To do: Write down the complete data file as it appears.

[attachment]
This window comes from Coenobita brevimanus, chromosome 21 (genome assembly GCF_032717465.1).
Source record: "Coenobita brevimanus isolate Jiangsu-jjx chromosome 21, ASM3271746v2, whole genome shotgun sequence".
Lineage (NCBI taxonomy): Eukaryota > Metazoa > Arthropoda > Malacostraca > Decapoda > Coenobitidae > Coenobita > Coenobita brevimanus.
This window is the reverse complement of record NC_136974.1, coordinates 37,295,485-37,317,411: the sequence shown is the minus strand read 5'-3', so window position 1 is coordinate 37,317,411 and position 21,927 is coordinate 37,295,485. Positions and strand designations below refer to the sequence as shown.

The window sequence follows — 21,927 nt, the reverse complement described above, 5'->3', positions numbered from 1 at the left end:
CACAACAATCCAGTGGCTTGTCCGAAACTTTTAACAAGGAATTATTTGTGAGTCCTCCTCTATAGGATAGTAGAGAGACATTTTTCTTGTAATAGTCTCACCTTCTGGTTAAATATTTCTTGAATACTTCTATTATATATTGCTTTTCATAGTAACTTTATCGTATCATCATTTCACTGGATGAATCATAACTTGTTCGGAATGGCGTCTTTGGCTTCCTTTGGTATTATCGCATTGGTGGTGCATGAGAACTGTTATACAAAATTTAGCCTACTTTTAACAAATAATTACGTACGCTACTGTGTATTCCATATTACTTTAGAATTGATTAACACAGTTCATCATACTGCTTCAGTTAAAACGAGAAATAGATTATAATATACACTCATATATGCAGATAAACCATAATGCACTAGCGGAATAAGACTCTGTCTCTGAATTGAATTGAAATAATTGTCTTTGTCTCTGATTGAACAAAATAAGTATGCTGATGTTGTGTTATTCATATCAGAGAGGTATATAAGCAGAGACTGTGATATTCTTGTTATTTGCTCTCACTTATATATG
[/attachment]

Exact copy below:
This window comes from Coenobita brevimanus, chromosome 21 (genome assembly GCF_032717465.1).
Source record: "Coenobita brevimanus isolate Jiangsu-jjx chromosome 21, ASM3271746v2, whole genome shotgun sequence".
Lineage (NCBI taxonomy): Eukaryota > Metazoa > Arthropoda > Malacostraca > Decapoda > Coenobitidae > Coenobita > Coenobita brevimanus.
This window is the reverse complement of record NC_136974.1, coordinates 37,295,485-37,317,411: the sequence shown is the minus strand read 5'-3', so window position 1 is coordinate 37,317,411 and position 21,927 is coordinate 37,295,485. Positions and strand designations below refer to the sequence as shown.

The window sequence follows — 21,927 nt, the reverse complement described above, 5'->3', positions numbered from 1 at the left end:
CACAACAATCCAGTGGCTTGTCCGAAACTTTTAACAAGGAATTATTTGTGAGTCCTCCTCTATAGGATAGTAGAGAGACATTTTTCTTGTAATAGTCTCACCTTCTGGTTAAATATTTCTTGAATACTTCTATTATATATTGCTTTTCATAGTAACTTTATCGTATCATCATTTCACTGGATGAATCATAACTTGTTCGGAATGGCGTCTTTGGCTTCCTTTGGTATTATCGCATTGGTGGTGCATGAGAACTGTTATACAAAATTTAGCCTACTTTTAACAAATAATTACGTACGCTACTGTGTATTCCATATTACTTTAGAATTGATTAACACAGTTCATCATACTGCTTCAGTTAAAACGAGAAATAGATTATAATATACACTCATATATGCAGATAAACCATAATGCACTAGCGGAATAAGACTCTGTCTCTGAATTGAATTGAAATAATTGTCTTTGTCTCTGATTGAACAAAATAAGTATGCTGATGTTGTGTTATTCATATCAGAGAGGTATATAAGCAGAGACTGTGATATTCTTGTTATTTGCTCTCACTTATATATG